Kieran Bonner’s Talk

Posted in Uncategorized on October 4, 2016 by onepercentyellow

Today Dr. Kieran Bonner returned to our campus to give a talk on First Questions (Why are we here? What is life for? How should we behave? What does it mean to be human?).  It’s not surprising to have a conversation about this topic on this campus as it is one of the central concerns of a Liberal Arts education.  Dr. Bonner spoke of his history at Augustana and how his time here helped shape his own fascination and engagement with First Questions.

Not all universities, it seems, ask these questions.

Dr. Bonner painted the bleak picture of the University in contemporary society.  Billions of dollars in grant funding were awarded last year solely to projects in science, medicine and engineering.  Universities are questioning the value of the humanities, and some are determining that it is no longer necessary for students to have any knowledge of some of the key historical, artistic and philosophical moments in human history.  These universities argue that it is only the skills offered by engagement with the humanities that need to be retained: writing, reading, presenting and researching skills.

Even in his own school, University of Waterloo, there is a move toward a 2-course package that provides students with all they need to know of humanities.  They get the “hard” skills mentioned above alongside a survey of the history of Western thought.  Of course, a wave of shock and disgust rippled through the room!  How could it even be possible that administrators would consider this sufficient engagement with the Humanities?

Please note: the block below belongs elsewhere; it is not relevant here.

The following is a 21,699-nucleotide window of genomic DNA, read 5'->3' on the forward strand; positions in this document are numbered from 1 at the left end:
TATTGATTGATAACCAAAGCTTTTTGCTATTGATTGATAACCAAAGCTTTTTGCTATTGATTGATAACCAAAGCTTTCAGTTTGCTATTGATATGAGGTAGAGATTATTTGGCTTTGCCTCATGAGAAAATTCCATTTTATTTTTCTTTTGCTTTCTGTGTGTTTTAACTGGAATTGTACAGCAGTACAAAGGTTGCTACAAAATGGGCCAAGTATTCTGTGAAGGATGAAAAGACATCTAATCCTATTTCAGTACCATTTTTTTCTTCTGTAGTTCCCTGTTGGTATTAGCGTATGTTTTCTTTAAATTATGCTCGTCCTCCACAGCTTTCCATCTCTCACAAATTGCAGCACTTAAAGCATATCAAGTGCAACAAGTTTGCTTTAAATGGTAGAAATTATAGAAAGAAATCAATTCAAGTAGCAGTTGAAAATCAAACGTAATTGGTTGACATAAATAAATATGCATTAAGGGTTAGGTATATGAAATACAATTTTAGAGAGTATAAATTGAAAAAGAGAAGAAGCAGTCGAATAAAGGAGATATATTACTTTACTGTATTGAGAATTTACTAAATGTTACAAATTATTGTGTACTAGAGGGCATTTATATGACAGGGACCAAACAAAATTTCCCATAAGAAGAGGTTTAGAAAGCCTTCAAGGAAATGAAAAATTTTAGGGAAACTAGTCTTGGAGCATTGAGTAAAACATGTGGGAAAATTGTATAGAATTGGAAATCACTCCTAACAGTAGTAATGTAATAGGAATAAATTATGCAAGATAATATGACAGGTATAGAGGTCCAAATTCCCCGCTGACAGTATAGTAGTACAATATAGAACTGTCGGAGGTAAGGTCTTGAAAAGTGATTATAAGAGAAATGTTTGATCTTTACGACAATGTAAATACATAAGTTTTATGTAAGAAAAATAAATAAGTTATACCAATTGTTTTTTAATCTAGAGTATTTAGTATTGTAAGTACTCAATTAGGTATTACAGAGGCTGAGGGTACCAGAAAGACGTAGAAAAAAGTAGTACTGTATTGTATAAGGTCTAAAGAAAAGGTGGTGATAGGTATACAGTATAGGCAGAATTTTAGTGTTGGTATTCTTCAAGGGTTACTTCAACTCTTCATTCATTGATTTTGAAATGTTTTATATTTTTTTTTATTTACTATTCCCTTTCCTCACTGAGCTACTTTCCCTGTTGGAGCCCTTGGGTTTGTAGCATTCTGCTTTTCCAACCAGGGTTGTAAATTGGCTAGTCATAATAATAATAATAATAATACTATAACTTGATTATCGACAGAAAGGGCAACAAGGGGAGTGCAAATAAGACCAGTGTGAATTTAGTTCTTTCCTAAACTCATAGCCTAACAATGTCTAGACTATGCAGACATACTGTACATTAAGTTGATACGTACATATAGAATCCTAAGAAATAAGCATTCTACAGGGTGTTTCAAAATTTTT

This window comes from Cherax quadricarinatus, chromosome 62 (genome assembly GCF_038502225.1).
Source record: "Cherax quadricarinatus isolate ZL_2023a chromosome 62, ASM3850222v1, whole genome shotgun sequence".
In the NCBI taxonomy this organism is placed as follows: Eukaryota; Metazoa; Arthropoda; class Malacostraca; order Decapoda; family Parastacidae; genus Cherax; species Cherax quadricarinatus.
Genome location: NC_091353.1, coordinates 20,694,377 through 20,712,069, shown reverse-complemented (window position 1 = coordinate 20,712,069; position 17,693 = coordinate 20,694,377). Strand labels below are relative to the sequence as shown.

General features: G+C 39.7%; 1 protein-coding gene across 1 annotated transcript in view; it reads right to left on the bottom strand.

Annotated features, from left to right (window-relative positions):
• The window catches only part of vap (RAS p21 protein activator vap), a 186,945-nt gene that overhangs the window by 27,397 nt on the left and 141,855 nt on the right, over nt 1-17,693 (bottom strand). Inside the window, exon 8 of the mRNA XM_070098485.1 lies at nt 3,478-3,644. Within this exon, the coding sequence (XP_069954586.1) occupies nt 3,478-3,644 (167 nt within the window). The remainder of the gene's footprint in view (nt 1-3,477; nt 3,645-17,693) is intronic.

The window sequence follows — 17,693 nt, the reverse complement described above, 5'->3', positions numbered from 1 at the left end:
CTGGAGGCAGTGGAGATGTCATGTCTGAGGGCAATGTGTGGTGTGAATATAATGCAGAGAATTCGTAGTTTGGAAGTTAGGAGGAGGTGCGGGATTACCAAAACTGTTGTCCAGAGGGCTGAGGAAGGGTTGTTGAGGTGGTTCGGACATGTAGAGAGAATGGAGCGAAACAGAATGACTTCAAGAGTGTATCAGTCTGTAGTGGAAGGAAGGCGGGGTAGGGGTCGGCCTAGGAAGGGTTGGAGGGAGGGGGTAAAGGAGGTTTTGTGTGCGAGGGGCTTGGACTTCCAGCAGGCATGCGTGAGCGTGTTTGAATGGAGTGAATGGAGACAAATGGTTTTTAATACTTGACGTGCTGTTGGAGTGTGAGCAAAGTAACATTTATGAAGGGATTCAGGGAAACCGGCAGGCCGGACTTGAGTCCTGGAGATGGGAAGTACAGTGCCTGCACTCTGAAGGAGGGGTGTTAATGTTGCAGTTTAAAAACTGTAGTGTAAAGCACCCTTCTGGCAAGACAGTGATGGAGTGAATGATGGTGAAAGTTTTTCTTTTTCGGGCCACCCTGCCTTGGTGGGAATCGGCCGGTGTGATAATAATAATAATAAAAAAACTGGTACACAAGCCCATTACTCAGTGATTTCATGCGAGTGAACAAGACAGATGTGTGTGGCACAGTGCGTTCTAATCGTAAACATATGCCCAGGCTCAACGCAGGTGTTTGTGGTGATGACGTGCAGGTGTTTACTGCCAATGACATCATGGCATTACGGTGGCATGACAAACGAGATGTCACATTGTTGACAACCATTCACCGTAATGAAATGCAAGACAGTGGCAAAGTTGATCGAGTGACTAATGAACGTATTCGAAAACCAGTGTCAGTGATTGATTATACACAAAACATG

The problem is, the humanities do not do a very good job of defending themselves outside of the skills argument.  As a society we do not hold a sense of wonder and exploration of the life of the mind as a high ideal. The young adults entering our university are certainly susceptible to this thinking and are more concerned with the type of job they will get at the end of their degree than they are with the type of education or understanding of life they will attain.  There are those in administrative positions who agree and are making changes to the university as we once knew it.

Dr. Bonner spoke of the gift that students are given when they enter university: a 4-year exploration of thought, theory, beauty, wisdom, and joy.  While it may seem that joy is very far away when we are awake late at night in order to finish a paper, the exquisite moment when insight is born is an experience that transforms lives. Many are too consumed with the very real anxiety of mounting student debt to enjoy the special physical and mental space offered by intellectual pursuits.

It is this discussion of anxiety that I find most fascinating as we look to the Millenials.  Uncertainty is constantly around and every generation believes that the present problems are surely the most complex. I have learned, through both my academic training and my older friends who were present in the room today, that the treasure of sharing knowledge and story is knowing that you are not alone in attempting to solve the Wicked Problems of life.  Somehow knowing that I’m not alone, and that better minds have failed, is comforting.  It allows me to relax into life, and see possibilities that may not have become visible if I were stressing about the Right job, the Right community, the Right…. well… everything.

There were may other points in Dr. Bonner’s talk that I could discuss, but I’ll leave with a thought Dr. Milbrandt put forth: nothing worth learning can be taught (he said it was Oscar Wilde).  While this may be true, nothing at all can be learned outside of relationship, so it is imperative that we strive, through teaching and learning, to prepare the mind for insight by preparing fertile ground for growth.

What do you think?  As I said, I’ve been asking these questions for a long time..


Posted in Uncategorized on October 2, 2016 by onepercentyellow